SESSION TITLE: Lung Cancer Posters II
SESSION TYPE: Poster Presentations
PRESENTED ON: Saturday, March 22, 2014 at 01:15 PM - 02:15 PM
PURPOSE: The superior vena cava syndrome (SVCS) is caused by a gradual and insidious obtruction/compression of the superior vena cava (SVC). The most frequent etiology are malignant mediastinal tumors (80%) and lung cancer account for 75-80% of all these cases, with most of these being small-cell carcinomas. SVCS treatment depends on etiology. Aims: Characterization of lung carcinoma patients who developed SVCS and its subsequent treatment.
METHODS: Retrospective analysis of patients with lung cancer, admitted in a pulmonology department with SVCS, between 2004 a 2011.
RESULTS: 35 patients included, of which 85.7% male, aged 60.5±10.1 years; 54.3% of patients showed SVCS as an initial expression of lung cancer. Histological tumor confirmation was obtained by broncofibroscopy (65.7%), transthoracic biopsy (17.1%), videothoracoscopy (8.6%), mediastinoscopy (5.7%) and by peripheral ganglion excision (2.9%). The most frequents histological type were adenocarcinoma (40%), small cell lung carcinoma (31.3%) and squamous cell carcinoma (25.7%). Majority of patients presented a IV stage (62.9%), with more frequent metastization in lung and bone; performance status was 0-1 in 59.0% of cases, 2 in 28.6% and 3 in 11.4%. A thoracic CT scan confirmed SVC compression in 51.4% of cases, invasion in 22.9% and obstruction in 25.7%. Of 35 total patients, 3 died in the initial treatment and 2 died in 30 days, all without specific treatment. Of the 30 remaining patients, 66.7% started urgent radiotherapy and in 33.3% a stent was placed in the SVC. All patients presented symptomatic resolution of the SVCS with specific therapy, but 6.7% of then shown SVCS reappearing and therefore started urgent radiotherapy and stent was replaced.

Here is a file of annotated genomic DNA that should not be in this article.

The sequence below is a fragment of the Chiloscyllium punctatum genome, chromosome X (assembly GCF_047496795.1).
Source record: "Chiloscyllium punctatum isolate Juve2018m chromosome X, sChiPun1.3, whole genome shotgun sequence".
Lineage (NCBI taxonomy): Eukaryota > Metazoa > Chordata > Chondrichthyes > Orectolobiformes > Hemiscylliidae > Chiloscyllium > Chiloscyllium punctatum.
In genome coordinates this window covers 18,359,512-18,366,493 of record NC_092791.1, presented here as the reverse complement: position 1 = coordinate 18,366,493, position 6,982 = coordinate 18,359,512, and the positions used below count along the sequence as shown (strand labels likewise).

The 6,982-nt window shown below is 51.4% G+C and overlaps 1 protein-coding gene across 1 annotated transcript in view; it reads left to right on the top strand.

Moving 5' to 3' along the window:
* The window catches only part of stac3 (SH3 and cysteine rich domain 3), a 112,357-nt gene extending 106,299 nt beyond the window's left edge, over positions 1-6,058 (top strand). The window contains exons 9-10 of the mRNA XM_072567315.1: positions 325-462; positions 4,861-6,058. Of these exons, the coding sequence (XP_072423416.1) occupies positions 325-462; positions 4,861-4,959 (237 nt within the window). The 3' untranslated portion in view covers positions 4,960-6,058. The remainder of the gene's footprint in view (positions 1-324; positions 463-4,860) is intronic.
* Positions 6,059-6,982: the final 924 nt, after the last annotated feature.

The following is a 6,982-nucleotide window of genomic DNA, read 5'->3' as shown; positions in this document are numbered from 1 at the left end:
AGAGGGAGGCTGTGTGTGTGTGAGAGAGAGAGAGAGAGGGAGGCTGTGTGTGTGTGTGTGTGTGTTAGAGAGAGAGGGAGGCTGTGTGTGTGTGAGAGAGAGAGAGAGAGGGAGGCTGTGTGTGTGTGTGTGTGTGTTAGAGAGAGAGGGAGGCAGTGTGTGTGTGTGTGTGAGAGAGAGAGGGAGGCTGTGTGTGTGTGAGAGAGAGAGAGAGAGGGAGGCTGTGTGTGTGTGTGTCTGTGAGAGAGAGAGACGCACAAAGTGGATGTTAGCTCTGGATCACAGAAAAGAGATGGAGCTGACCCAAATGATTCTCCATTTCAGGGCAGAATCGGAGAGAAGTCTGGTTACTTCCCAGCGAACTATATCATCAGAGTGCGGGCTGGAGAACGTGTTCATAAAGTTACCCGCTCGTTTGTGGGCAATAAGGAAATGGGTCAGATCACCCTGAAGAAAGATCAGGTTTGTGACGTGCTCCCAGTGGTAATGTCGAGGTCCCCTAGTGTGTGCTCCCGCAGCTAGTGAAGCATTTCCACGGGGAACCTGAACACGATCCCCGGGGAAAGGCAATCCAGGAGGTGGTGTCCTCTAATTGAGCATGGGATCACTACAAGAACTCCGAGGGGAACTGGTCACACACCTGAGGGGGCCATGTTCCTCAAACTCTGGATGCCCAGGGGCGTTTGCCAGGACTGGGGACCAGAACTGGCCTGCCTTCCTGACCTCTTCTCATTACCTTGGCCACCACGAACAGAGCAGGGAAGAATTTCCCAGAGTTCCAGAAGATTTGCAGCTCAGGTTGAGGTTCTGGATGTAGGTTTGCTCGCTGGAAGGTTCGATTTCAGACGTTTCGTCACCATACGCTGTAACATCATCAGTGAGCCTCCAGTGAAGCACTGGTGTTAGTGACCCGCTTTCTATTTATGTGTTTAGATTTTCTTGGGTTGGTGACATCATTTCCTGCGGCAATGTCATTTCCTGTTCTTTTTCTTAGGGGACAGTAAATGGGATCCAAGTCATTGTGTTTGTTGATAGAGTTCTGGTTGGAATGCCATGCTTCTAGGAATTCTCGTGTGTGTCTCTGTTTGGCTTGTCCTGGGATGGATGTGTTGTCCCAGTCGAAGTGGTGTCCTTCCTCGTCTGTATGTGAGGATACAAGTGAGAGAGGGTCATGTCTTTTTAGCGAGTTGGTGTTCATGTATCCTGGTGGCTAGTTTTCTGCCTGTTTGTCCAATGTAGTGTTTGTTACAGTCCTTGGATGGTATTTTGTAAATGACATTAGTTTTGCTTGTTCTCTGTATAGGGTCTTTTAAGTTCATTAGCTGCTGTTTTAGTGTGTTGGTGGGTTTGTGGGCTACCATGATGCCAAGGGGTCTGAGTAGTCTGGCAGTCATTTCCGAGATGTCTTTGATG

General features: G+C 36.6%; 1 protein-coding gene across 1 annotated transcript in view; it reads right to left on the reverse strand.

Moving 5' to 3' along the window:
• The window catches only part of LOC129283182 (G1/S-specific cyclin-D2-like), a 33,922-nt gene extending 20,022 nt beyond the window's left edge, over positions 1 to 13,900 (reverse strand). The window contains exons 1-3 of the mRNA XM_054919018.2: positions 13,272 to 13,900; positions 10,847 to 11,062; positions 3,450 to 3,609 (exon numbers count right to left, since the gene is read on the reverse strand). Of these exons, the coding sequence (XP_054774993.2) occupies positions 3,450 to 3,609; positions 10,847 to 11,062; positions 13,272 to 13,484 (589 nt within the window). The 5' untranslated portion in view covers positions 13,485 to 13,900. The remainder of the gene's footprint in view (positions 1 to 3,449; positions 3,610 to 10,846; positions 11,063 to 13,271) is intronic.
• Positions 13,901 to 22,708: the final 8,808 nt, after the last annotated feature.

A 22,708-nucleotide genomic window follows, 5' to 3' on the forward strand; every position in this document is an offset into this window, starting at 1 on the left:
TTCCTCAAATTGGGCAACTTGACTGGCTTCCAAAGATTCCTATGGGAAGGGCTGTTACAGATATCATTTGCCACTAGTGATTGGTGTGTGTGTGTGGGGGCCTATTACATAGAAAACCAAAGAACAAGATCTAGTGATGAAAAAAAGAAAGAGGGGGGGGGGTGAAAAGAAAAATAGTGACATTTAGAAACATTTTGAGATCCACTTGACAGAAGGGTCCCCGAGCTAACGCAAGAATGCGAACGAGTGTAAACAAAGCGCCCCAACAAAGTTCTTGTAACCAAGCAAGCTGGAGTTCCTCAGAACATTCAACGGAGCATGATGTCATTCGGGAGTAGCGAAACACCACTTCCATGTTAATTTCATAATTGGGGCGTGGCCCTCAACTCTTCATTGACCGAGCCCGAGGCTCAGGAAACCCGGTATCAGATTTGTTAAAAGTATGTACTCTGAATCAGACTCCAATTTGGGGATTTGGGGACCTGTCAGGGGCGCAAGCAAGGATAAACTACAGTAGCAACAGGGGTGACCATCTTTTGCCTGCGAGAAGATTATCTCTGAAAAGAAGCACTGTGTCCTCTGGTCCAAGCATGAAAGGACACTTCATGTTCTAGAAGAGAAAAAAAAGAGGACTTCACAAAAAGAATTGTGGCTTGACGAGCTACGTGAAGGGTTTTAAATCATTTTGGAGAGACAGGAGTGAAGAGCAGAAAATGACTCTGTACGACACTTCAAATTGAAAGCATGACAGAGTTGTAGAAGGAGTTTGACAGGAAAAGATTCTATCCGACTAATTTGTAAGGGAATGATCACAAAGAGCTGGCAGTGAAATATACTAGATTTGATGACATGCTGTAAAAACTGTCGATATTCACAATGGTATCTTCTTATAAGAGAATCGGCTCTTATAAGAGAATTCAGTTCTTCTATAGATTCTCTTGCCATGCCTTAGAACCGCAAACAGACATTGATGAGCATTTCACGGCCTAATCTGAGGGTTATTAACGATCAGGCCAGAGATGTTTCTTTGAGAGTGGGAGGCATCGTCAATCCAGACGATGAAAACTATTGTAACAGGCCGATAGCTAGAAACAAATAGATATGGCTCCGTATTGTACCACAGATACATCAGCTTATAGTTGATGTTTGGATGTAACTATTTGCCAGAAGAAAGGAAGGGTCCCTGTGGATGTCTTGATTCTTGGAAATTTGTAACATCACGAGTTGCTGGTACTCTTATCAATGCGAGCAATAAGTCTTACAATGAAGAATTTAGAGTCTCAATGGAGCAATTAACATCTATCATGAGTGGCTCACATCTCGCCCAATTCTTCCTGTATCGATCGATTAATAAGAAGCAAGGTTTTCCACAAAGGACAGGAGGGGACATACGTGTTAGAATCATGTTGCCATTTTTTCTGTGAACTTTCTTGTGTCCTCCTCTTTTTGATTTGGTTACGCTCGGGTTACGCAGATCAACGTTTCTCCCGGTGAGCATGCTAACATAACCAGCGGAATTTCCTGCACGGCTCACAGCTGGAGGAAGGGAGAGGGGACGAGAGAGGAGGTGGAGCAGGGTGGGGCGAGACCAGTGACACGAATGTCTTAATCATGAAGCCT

CONCLUSIONS: SVCS can be an initial manifestation of lung cancer. A quick diagnosis and start treatment are essencial to a success local control of this oncologic emergency.
CLINICAL IMPLICATIONS: A quick diagnosis and start treatment of SVCS are essencial to a successful local control of this oncologic emergency.
DISCLOSURE: The following authors have nothing to disclose: Ines Sanches, Lígia Fernandes, Cláudia Lares dos Santos, Ana Figueiredo, Fernando Barata
No Product/Research Disclosure Information